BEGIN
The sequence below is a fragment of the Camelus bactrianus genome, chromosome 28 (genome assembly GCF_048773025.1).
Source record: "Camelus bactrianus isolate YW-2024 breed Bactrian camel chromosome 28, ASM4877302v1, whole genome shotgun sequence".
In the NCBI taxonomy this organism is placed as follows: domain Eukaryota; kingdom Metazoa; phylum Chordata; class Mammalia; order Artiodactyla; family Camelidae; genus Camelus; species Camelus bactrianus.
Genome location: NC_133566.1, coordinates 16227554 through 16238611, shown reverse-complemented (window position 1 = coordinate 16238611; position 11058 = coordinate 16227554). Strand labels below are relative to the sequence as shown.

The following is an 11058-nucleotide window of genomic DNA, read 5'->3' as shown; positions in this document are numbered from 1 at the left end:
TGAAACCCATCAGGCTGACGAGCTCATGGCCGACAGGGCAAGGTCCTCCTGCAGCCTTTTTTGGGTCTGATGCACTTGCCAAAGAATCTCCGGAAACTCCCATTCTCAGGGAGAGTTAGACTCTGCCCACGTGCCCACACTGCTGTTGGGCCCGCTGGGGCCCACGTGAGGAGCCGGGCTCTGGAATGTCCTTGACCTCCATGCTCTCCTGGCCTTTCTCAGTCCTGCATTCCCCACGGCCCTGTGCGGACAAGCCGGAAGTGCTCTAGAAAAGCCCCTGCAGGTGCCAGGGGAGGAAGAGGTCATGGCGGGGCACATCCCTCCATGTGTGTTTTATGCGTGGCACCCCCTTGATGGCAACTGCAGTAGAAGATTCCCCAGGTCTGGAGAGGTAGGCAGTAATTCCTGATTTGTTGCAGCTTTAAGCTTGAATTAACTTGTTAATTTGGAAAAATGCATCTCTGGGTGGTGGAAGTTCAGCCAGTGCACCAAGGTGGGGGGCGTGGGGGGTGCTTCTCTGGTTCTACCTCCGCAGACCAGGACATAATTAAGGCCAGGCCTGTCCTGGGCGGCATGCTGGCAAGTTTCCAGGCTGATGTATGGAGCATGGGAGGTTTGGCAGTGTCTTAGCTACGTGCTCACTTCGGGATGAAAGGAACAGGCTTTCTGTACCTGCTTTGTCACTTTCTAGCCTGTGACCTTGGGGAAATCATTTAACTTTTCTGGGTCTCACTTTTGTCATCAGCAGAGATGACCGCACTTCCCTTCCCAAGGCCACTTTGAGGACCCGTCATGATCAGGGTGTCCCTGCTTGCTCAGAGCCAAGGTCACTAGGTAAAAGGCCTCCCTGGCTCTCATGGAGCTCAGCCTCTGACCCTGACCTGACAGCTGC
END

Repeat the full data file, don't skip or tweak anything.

The sequence below is a fragment of the Camelus bactrianus genome, chromosome 28 (genome assembly GCF_048773025.1).
Source record: "Camelus bactrianus isolate YW-2024 breed Bactrian camel chromosome 28, ASM4877302v1, whole genome shotgun sequence".
In the NCBI taxonomy this organism is placed as follows: domain Eukaryota; kingdom Metazoa; phylum Chordata; class Mammalia; order Artiodactyla; family Camelidae; genus Camelus; species Camelus bactrianus.
Genome location: NC_133566.1, coordinates 16227554 through 16238611, shown reverse-complemented (window position 1 = coordinate 16238611; position 11058 = coordinate 16227554). Strand labels below are relative to the sequence as shown.

The following is an 11058-nucleotide window of genomic DNA, read 5'->3' as shown; positions in this document are numbered from 1 at the left end:
TGAAACCCATCAGGCTGACGAGCTCATGGCCGACAGGGCAAGGTCCTCCTGCAGCCTTTTTTGGGTCTGATGCACTTGCCAAAGAATCTCCGGAAACTCCCATTCTCAGGGAGAGTTAGACTCTGCCCACGTGCCCACACTGCTGTTGGGCCCGCTGGGGCCCACGTGAGGAGCCGGGCTCTGGAATGTCCTTGACCTCCATGCTCTCCTGGCCTTTCTCAGTCCTGCATTCCCCACGGCCCTGTGCGGACAAGCCGGAAGTGCTCTAGAAAAGCCCCTGCAGGTGCCAGGGGAGGAAGAGGTCATGGCGGGGCACATCCCTCCATGTGTGTTTTATGCGTGGCACCCCCTTGATGGCAACTGCAGTAGAAGATTCCCCAGGTCTGGAGAGGTAGGCAGTAATTCCTGATTTGTTGCAGCTTTAAGCTTGAATTAACTTGTTAATTTGGAAAAATGCATCTCTGGGTGGTGGAAGTTCAGCCAGTGCACCAAGGTGGGGGGCGTGGGGGGTGCTTCTCTGGTTCTACCTCCGCAGACCAGGACATAATTAAGGCCAGGCCTGTCCTGGGCGGCATGCTGGCAAGTTTCCAGGCTGATGTATGGAGCATGGGAGGTTTGGCAGTGTCTTAGCTACGTGCTCACTTCGGGATGAAAGGAACAGGCTTTCTGTACCTGCTTTGTCACTTTCTAGCCTGTGACCTTGGGGAAATCATTTAACTTTTCTGGGTCTCACTTTTGTCATCAGCAGAGATGACCGCACTTCCCTTCCCAAGGCCACTTTGAGGACCCGTCATGATCAGGGTGTCCCTGCTTGCTCAGAGCCAAGGTCACTAGGTAAAAGGCCTCCCTGGCTCTCATGGAGCTCAGCCTCTGACCCTGACCTGACAGCTGC